Our experience suggests that hydroxychloroquine, with or without a Z-Pak, should be a first-line treatment. Unfortunately, there is already a shortage of hydroxychloroquine. The federal government should immediately contract with generic manufacturers to ramp up production. Any stockpiles should be released.
As a matter of clinical practice, hydroxychloroquine should be given early to patients who test positive, and perhaps if Covid-19 is presumed—in the case of ill household contacts, for instance. It may be especially useful to treat mild cases and young patients, which would significantly decrease viral transmission and, as they say, “flatten the curve.”
From an MIT Technology Review article (March 11, 2020):
Here are six differences between coronavirus and the flu:
Coronavirus appears to spread more slowly than the flu. This is probably the biggest difference between the two. The flu has a shorter incubation period (the time it takes for an infected person to show symptoms) and a shorter serial interval (or the time between successive cases). Coronavirus’s serial interval is around five to six days, while flu’s gap between cases is more like three days, the WHO says. So flu still spreads more quickly.
Shedding: Viral shedding is what happens when a virus has infected a host, has reproduced, and is now being released into the environment. It is what makes a patient infectious. Some people start shedding the coronavirus within two days of contracting it, and before they show symptoms, although this probably isn’t the main way it is spreading, the WHO says.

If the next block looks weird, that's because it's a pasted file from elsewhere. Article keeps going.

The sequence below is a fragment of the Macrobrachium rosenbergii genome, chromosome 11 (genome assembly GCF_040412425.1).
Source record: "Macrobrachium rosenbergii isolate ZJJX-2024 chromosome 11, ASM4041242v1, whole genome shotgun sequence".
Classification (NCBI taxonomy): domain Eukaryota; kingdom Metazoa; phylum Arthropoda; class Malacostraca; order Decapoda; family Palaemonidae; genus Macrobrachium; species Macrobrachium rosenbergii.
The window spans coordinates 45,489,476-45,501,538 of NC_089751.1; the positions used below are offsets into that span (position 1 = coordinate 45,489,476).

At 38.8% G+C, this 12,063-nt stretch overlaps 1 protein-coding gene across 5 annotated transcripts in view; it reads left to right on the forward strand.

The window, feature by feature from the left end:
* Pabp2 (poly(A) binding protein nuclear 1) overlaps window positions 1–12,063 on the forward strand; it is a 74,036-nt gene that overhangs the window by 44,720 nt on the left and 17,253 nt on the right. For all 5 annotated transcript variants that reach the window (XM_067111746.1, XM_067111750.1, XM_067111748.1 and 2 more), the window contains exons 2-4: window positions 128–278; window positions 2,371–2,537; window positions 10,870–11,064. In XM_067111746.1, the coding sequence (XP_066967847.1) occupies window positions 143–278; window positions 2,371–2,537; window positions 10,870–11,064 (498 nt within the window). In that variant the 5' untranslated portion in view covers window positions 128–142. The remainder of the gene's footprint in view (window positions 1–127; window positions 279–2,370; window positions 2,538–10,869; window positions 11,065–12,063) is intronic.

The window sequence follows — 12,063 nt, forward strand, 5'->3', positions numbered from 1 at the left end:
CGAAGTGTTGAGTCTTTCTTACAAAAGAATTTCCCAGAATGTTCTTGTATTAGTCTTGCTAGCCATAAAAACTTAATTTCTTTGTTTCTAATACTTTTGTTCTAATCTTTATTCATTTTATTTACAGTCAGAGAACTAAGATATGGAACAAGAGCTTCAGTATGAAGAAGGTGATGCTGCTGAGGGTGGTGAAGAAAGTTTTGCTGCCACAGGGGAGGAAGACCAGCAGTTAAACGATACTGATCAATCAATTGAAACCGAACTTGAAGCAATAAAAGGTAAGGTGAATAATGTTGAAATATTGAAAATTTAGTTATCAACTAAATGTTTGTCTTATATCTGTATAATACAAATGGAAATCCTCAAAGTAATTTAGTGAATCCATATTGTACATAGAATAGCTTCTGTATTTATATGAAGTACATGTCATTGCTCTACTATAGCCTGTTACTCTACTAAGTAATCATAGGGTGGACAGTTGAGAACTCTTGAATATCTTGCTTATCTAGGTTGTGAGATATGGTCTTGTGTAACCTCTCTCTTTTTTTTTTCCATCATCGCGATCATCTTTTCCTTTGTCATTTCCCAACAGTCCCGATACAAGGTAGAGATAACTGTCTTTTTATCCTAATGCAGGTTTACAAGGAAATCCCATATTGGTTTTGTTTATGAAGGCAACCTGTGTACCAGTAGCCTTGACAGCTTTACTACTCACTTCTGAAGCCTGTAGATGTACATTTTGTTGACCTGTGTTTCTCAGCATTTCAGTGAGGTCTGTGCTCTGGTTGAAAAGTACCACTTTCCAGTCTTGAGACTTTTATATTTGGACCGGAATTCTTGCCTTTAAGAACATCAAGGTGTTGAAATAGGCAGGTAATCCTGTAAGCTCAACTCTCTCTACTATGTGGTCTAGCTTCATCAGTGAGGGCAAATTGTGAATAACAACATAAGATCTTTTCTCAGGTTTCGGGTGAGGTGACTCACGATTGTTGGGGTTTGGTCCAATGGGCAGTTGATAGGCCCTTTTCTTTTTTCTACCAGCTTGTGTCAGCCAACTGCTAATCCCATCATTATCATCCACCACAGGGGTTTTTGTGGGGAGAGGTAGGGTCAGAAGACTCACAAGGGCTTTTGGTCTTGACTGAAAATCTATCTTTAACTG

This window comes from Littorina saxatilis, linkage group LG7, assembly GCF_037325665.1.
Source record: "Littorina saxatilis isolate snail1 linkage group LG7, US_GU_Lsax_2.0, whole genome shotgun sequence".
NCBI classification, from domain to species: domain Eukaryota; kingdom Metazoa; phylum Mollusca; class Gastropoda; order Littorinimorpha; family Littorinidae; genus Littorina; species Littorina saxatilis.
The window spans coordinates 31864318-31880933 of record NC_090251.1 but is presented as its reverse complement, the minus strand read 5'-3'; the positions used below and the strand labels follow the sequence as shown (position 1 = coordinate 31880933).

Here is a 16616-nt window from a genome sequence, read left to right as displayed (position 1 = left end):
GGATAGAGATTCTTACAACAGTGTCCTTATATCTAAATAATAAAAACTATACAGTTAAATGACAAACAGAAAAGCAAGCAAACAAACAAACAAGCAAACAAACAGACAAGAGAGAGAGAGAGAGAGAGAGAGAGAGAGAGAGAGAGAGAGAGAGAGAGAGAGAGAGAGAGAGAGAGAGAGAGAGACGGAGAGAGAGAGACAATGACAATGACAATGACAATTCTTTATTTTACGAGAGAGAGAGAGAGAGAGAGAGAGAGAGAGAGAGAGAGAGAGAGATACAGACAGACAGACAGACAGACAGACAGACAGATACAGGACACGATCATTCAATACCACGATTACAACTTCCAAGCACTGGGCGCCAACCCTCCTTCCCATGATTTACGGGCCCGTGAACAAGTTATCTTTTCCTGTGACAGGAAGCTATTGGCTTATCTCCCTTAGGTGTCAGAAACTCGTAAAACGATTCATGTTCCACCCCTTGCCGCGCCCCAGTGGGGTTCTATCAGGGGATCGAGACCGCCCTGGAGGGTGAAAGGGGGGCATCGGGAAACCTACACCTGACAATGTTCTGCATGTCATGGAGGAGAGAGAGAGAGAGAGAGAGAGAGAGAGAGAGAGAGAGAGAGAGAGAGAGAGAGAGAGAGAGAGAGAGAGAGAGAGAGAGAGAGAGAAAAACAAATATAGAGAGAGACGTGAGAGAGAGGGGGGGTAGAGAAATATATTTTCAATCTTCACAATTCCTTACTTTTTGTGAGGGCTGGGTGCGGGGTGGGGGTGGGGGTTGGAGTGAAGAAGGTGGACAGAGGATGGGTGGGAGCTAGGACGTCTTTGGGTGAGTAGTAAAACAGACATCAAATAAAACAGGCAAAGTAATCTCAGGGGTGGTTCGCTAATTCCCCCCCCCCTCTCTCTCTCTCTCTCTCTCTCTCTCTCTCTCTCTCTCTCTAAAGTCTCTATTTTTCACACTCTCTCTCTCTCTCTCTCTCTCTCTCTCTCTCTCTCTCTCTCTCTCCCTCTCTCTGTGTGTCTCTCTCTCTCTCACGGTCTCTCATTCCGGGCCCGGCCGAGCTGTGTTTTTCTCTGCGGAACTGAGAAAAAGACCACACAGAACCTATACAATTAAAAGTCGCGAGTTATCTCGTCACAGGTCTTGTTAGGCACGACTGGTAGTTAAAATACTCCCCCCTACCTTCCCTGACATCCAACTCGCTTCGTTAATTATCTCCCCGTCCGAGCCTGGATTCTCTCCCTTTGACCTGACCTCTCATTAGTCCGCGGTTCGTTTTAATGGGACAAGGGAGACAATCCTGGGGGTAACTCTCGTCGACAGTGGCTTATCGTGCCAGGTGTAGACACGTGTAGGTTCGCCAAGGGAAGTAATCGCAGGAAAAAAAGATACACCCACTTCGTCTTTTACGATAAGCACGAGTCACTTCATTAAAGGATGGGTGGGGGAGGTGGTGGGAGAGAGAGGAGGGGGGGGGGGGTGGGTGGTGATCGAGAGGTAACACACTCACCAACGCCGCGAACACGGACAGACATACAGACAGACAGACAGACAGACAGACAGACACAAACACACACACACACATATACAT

Secondary infections. As if contracting coronavirus wasn’t bad enough, it leads to about two more secondary infections on average. The flu can sometimes cause a secondary infection, usually pneumonia, but it’s rare for a flu patient to get two infections after the flu. The WHO warned that context is key (someone who contracts coronavirus might already have been fighting another condition, for example).
Don’t blame snotty kids—adults are passing coronavirus around. While kids are the primary culprits for flu transmission, this coronavirus seems to be passed between adults. That also means adults are getting hit hardest—especially those who are older and have underlying medical conditions. Experts are baffled as to why kids seem protected from the worst effects of the coronavirus, according to the Washington Post. Some say they might already have some immunity from other versions of the coronavirus that appear in the common cold; another theory is that kids’ immune systems are always on high alert and might simply be faster than adults’ in battling Covid-19.
Coronavirus is far deadlier than the flu. Thus far, the mortality rate for coronavirus (the number of reported cases divided by the number of deaths) is around 3% to 4%, although it’s likely to be lower because many cases have not yet been reported. The flu’s rate is 0.1%.
There is no cure or vaccine for the coronavirus. Not yet, anyway, although work is under way. There is, however, a flu vaccine—and everyone should get it, not least because being vaccinated could help lessen the load on overstretched medical services in the coming weeks.